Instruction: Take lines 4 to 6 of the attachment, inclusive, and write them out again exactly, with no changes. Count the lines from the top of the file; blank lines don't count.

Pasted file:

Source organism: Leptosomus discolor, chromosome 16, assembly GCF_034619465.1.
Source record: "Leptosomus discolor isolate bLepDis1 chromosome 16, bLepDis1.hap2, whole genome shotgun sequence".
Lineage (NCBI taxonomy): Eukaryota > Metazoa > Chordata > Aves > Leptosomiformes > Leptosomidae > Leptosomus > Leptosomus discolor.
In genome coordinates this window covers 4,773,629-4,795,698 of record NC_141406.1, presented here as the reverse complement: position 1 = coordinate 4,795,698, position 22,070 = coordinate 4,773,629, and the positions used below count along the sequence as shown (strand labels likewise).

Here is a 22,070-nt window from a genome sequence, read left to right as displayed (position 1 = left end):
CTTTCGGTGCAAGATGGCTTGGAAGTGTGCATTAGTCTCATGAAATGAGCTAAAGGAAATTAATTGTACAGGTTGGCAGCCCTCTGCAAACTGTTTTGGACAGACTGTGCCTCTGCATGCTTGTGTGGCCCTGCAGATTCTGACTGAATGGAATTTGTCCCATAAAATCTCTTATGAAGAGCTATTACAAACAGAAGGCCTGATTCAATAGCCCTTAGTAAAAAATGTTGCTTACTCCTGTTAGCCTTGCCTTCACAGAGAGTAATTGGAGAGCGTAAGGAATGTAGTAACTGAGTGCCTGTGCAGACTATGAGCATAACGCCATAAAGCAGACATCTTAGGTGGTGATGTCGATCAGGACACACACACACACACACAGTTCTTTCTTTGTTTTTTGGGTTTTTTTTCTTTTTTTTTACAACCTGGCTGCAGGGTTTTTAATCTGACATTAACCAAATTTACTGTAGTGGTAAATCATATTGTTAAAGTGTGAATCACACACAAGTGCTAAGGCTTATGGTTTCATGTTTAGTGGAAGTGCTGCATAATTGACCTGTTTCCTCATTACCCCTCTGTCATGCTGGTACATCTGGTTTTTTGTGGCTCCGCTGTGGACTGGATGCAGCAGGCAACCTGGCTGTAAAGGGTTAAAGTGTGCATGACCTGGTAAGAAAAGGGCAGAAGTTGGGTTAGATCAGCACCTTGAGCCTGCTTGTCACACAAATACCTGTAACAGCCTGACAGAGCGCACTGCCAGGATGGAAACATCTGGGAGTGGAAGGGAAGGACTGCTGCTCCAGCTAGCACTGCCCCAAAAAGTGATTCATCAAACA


In genome coordinates this window covers 4,773,629-4,795,698 of record NC_141406.1, presented here as the reverse complement: position 1 = coordinate 4,795,698, position 22,070 = coordinate 4,773,629, and the positions used below count along the sequence as shown (strand labels likewise).

Here is a 22,070-nt window from a genome sequence, read left to right as displayed (position 1 = left end):
CTTTCGGTGCAAGATGGCTTGGAAGTGTGCATTAGTCTCATGAAATGAGCTAAAGGAAATTAATTGTACAGGTTGGCAGCCCTCTGCAAACTGTTTTGGACAGACTGTGCCTCTGCATGCTTGTGTGGCCCTGCAGATTCTGACTGAATGGAATTTGTCCCATAAAATCTCTTATGAAGAGCTATTACAAACAGAAGGCCTGATTCAATAGCCCTTAGTAAAAAATGTTGCTTACTCCTGTTAGCCTTGCCTTCACAGAGAGTAATTGGAGAGCGTAAGGAATGTAGTAACTGAGTGCCTGTGCAGACTATGAGCATAACGCCATAAAGCAGACATCTTAGGTGGTGATGTCGATCAGGACACACACACACACACACAGTTCTTTCTTTGTTTTTTGGGTTTTTTTTCTTTTTTTTTACAACCTGGCTGCAGGGTTTTTAATCTGACATTAACCAAATTTACTGTAGTGGTAAATCATATTGTTAAAGTGTGAATCACACACAAGTGCTAAGGCTTATGGTTTCATGTTTAGTGGAAGTGCTGCATAATTGACCTGTTTCCTCATTACCCCTCTGTCATGCTGGTACATCTGGTTTTTTGTGGCTCCGCTGTGGACTGGATGCAGCAGGCAACCTGGCTGTAAAGGGTTAAAGTGTGCATGACCTGGTAAGAAAAGGGCAGAAGTTGGGTTAGATCAGCACCTTGAGCCTGCTTGTCACACAAATACCTGTAACAGCCTGACAGAGCGCACTGCCAGGATGGAAACATCTGGGAGTGGAAGGGAAGGACTGCTGCTCCAGCTAGCACTGCCCCAAAAAGTGATTCATCAAACA